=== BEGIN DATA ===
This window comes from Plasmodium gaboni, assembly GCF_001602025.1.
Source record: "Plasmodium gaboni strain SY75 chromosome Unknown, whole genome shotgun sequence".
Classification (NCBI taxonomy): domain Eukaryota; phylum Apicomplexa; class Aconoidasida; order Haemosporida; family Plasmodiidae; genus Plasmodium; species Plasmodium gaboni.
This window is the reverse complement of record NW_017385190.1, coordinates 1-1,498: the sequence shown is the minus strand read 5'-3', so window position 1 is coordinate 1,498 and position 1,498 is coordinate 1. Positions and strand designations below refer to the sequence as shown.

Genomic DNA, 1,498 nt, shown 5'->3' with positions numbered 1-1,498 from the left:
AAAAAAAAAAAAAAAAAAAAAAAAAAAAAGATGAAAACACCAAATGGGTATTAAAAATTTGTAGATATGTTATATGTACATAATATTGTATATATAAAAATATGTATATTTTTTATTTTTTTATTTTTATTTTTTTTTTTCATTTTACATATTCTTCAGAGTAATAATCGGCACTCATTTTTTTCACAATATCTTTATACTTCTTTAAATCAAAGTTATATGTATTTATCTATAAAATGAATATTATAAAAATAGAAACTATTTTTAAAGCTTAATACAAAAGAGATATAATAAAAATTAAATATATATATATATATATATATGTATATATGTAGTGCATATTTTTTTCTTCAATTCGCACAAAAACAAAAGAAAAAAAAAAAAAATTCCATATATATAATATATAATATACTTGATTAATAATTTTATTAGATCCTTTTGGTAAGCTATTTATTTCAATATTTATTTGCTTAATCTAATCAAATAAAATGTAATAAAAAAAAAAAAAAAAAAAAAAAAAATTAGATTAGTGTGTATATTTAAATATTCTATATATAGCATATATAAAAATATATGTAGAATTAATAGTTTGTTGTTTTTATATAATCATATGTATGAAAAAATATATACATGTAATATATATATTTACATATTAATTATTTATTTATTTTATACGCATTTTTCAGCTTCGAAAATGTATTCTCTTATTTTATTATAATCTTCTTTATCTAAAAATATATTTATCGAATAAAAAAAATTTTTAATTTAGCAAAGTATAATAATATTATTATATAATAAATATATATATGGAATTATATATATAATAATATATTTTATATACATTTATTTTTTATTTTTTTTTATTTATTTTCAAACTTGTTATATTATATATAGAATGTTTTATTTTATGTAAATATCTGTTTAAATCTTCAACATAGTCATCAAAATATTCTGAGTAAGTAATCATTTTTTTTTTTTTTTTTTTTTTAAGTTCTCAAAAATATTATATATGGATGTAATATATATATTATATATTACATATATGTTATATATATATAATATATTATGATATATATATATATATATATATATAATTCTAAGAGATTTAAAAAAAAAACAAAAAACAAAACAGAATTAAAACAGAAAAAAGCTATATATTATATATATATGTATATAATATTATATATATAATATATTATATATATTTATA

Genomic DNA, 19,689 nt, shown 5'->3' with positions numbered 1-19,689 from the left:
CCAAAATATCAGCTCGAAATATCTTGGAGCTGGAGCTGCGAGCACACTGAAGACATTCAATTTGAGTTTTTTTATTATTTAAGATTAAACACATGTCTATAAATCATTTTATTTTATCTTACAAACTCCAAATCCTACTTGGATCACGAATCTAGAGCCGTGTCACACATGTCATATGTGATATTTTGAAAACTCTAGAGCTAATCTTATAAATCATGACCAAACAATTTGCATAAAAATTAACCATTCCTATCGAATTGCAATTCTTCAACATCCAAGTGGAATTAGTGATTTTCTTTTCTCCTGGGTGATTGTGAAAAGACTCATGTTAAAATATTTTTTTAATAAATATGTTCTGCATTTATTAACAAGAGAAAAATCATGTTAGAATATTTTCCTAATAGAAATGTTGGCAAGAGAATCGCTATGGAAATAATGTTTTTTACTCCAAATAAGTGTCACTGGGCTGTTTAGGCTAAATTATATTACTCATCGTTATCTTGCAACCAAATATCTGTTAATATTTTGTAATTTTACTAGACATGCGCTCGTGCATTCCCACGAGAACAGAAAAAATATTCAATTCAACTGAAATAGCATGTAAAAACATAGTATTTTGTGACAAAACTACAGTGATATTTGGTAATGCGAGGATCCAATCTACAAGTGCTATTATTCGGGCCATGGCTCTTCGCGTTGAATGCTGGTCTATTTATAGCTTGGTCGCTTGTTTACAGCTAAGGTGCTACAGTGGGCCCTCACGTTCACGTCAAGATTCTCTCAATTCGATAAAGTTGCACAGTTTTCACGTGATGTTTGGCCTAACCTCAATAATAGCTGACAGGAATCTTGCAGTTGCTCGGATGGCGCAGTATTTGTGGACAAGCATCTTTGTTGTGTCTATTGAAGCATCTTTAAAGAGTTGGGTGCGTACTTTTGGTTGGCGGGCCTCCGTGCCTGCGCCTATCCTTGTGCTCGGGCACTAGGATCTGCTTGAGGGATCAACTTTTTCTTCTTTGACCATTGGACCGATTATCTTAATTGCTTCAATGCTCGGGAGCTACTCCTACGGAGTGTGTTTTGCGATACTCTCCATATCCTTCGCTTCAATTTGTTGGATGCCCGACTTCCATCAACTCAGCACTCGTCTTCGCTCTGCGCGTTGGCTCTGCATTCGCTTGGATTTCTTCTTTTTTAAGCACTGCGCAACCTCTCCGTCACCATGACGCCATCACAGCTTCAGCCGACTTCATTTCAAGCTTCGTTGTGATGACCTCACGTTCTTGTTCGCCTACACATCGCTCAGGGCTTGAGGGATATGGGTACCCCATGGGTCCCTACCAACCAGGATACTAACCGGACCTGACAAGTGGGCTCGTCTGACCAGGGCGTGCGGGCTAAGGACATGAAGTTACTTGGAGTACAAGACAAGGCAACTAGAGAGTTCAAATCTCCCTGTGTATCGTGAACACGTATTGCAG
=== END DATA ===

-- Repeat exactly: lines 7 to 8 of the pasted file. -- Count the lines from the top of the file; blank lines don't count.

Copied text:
Genomic DNA, 19,689 nt, shown 5'->3' with positions numbered 1-19,689 from the left:
CCAAAATATCAGCTCGAAATATCTTGGAGCTGGAGCTGCGAGCACACTGAAGACATTCAATTTGAGTTTTTTTATTATTTAAGATTAAACACATGTCTATAAATCATTTTATTTTATCTTACAAACTCCAAATCCTACTTGGATCACGAATCTAGAGCCGTGTCACACATGTCATATGTGATATTTTGAAAACTCTAGAGCTAATCTTATAAATCATGACCAAACAATTTGCATAAAAATTAACCATTCCTATCGAATTGCAATTCTTCAACATCCAAGTGGAATTAGTGATTTTCTTTTCTCCTGGGTGATTGTGAAAAGACTCATGTTAAAATATTTTTTTAATAAATATGTTCTGCATTTATTAACAAGAGAAAAATCATGTTAGAATATTTTCCTAATAGAAATGTTGGCAAGAGAATCGCTATGGAAATAATGTTTTTTACTCCAAATAAGTGTCACTGGGCTGTTTAGGCTAAATTATATTACTCATCGTTATCTTGCAACCAAATATCTGTTAATATTTTGTAATTTTACTAGACATGCGCTCGTGCATTCCCACGAGAACAGAAAAAATATTCAATTCAACTGAAATAGCATGTAAAAACATAGTATTTTGTGACAAAACTACAGTGATATTTGGTAATGCGAGGATCCAATCTACAAGTGCTATTATTCGGGCCATGGCTCTTCGCGTTGAATGCTGGTCTATTTATAGCTTGGTCGCTTGTTTACAGCTAAGGTGCTACAGTGGGCCCTCACGTTCACGTCAAGATTCTCTCAATTCGATAAAGTTGCACAGTTTTCACGTGATGTTTGGCCTAACCTCAATAATAGCTGACAGGAATCTTGCAGTTGCTCGGATGGCGCAGTATTTGTGGACAAGCATCTTTGTTGTGTCTATTGAAGCATCTTTAAAGAGTTGGGTGCGTACTTTTGGTTGGCGGGCCTCCGTGCCTGCGCCTATCCTTGTGCTCGGGCACTAGGATCTGCTTGAGGGATCAACTTTTTCTTCTTTGACCATTGGACCGATTATCTTAATTGCTTCAATGCTCGGGAGCTACTCCTACGGAGTGTGTTTTGCGATACTCTCCATATCCTTCGCTTCAATTTGTTGGATGCCCGACTTCCATCAACTCAGCACTCGTCTTCGCTCTGCGCGTTGGCTCTGCATTCGCTTGGATTTCTTCTTTTTTAAGCACTGCGCAACCTCTCCGTCACCATGACGCCATCACAGCTTCAGCCGACTTCATTTCAAGCTTCGTTGTGATGACCTCACGTTCTTGTTCGCCTACACATCGCTCAGGGCTTGAGGGATATGGGTACCCCATGGGTCCCTACCAACCAGGATACTAACCGGACCTGACAAGTGGGCTCGTCTGACCAGGGCGTGCGGGCTAAGGACATGAAGTTACTTGGAGTACAAGACAAGGCAACTAGAGAGTTCAAATCTCCCTGTGTATCGTGAACACGTATTGCAG